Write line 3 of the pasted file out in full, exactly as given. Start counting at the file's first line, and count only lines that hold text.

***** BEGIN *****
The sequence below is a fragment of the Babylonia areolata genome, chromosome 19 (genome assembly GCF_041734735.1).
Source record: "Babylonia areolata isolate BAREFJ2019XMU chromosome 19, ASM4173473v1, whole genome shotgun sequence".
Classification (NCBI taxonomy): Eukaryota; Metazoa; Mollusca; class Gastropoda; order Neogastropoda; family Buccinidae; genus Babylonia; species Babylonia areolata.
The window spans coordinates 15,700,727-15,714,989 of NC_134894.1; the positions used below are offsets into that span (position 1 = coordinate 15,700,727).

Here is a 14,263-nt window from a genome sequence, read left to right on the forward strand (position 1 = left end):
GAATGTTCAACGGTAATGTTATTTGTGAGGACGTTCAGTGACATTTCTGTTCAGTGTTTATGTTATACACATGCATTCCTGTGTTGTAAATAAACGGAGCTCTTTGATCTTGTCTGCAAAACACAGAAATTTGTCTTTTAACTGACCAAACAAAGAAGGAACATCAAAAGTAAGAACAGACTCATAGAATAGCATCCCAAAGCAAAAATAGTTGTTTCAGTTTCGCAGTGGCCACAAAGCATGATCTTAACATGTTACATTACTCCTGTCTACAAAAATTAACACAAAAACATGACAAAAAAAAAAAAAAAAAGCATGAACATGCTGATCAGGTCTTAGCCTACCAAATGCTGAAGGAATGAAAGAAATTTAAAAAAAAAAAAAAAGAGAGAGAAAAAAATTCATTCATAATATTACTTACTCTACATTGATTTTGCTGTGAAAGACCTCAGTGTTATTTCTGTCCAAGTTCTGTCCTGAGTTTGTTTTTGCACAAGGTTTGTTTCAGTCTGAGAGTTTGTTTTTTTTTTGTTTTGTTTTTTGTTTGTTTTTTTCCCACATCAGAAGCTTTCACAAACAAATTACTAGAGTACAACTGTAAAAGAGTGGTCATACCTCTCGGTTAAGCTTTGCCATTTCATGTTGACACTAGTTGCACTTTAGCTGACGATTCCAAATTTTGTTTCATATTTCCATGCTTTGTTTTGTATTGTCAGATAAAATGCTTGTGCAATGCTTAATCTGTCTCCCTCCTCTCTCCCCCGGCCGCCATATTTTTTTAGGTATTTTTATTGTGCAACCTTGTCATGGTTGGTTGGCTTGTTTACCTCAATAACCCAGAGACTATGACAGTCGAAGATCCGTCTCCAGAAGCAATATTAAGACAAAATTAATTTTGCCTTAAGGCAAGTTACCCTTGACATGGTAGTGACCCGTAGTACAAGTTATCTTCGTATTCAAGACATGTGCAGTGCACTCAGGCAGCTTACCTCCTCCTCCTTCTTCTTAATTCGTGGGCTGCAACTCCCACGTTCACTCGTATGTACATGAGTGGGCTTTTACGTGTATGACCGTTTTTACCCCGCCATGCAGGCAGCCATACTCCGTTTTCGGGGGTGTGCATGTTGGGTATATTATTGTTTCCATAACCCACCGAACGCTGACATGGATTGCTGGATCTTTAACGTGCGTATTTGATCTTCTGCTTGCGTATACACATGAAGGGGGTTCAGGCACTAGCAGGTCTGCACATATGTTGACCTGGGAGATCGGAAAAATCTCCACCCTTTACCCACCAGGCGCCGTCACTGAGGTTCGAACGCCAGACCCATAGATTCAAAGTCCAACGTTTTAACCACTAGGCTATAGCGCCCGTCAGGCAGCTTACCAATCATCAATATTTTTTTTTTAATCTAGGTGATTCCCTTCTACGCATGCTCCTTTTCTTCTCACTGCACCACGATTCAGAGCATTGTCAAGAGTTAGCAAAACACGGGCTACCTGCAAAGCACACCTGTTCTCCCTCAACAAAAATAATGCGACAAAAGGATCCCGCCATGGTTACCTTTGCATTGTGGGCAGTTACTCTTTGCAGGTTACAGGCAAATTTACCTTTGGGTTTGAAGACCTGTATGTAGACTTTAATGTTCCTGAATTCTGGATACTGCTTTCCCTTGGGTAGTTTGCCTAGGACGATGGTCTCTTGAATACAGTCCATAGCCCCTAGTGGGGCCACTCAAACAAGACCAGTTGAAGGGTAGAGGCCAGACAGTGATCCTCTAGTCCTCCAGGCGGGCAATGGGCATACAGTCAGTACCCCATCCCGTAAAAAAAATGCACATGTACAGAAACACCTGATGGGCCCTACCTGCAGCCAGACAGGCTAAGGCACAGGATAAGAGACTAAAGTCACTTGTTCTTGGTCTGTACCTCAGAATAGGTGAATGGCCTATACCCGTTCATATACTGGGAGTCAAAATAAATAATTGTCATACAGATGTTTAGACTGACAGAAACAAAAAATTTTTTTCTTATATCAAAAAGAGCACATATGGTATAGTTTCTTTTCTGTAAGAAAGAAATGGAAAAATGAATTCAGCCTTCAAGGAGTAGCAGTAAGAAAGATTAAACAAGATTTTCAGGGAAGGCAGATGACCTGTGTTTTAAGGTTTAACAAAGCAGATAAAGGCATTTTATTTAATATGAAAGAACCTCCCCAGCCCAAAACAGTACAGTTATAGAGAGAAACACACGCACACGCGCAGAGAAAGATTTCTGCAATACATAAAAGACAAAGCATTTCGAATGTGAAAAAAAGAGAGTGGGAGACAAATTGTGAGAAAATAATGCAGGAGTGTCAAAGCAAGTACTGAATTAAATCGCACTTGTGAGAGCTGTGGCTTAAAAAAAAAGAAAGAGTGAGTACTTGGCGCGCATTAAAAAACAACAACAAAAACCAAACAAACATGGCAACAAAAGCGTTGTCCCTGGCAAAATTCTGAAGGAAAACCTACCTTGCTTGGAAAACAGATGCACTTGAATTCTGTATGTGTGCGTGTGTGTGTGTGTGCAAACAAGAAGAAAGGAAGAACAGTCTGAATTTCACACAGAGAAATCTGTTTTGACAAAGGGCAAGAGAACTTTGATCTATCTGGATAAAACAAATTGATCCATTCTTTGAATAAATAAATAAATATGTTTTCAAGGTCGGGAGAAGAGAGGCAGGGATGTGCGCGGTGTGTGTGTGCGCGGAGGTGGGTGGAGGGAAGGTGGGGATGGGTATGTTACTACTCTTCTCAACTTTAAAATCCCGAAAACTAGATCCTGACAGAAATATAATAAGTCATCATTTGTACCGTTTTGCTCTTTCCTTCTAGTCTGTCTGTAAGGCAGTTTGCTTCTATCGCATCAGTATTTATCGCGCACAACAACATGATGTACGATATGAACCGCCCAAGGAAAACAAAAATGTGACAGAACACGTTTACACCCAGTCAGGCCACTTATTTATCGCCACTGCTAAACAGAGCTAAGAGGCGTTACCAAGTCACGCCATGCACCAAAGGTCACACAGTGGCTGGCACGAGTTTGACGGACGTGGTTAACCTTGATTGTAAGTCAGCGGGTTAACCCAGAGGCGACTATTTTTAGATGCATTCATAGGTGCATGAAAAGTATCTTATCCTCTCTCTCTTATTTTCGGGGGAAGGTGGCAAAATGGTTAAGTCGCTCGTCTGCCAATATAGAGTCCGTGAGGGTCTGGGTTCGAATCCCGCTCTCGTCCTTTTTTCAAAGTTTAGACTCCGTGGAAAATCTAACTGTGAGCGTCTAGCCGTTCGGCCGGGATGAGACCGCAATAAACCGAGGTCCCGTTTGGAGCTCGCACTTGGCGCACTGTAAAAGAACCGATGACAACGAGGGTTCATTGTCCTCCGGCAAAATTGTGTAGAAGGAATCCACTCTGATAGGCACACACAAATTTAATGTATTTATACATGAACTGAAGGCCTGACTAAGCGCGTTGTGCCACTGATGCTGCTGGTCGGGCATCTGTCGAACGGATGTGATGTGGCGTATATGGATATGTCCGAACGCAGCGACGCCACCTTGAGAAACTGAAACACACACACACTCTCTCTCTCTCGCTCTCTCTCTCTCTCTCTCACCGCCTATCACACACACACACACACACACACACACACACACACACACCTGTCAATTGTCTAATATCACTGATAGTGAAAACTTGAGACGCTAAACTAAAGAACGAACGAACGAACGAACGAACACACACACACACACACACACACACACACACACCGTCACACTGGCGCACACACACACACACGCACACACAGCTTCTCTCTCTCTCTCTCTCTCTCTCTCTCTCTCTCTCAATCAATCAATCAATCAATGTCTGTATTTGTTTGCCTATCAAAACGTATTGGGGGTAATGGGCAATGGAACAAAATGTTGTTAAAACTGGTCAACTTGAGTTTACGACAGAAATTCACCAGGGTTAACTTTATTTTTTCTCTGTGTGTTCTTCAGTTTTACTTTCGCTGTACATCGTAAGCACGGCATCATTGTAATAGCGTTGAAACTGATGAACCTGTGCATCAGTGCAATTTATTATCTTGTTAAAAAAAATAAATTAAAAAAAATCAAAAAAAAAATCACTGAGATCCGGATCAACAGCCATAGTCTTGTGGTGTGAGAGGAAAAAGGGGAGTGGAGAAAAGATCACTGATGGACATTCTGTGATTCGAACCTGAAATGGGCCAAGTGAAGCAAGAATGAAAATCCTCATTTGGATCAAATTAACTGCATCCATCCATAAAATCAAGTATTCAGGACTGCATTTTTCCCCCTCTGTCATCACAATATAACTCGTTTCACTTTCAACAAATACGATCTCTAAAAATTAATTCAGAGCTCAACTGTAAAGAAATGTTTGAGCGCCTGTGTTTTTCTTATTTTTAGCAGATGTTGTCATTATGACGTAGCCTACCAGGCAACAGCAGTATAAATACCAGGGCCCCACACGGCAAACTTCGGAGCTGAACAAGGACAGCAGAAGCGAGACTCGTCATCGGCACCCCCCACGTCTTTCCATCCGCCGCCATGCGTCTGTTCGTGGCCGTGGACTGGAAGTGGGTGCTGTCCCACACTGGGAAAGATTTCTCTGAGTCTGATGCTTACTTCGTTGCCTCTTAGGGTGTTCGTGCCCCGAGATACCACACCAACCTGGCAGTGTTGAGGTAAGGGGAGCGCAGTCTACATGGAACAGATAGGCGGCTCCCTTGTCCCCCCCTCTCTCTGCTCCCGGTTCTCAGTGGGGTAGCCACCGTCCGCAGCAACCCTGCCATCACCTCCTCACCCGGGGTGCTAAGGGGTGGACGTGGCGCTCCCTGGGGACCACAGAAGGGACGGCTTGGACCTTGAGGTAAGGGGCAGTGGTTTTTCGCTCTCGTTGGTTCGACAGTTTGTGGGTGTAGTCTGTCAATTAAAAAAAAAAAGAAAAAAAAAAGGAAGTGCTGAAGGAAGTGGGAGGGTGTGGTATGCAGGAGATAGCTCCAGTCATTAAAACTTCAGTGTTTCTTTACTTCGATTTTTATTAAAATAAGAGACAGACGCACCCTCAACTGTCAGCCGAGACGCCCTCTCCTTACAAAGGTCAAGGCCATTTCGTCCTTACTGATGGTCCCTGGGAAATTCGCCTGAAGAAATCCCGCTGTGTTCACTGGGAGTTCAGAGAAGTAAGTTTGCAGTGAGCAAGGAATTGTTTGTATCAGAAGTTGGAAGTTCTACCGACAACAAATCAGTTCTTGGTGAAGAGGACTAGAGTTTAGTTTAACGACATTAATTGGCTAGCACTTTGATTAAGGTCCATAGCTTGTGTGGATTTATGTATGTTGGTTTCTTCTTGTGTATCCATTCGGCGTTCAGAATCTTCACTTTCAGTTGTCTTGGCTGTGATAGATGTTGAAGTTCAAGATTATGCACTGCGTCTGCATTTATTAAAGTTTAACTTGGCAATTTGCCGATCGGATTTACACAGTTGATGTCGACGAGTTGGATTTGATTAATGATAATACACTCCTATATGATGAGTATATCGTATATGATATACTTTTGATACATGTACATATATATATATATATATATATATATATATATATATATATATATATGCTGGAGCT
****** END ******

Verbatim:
Classification (NCBI taxonomy): Eukaryota; Metazoa; Mollusca; class Gastropoda; order Neogastropoda; family Buccinidae; genus Babylonia; species Babylonia areolata.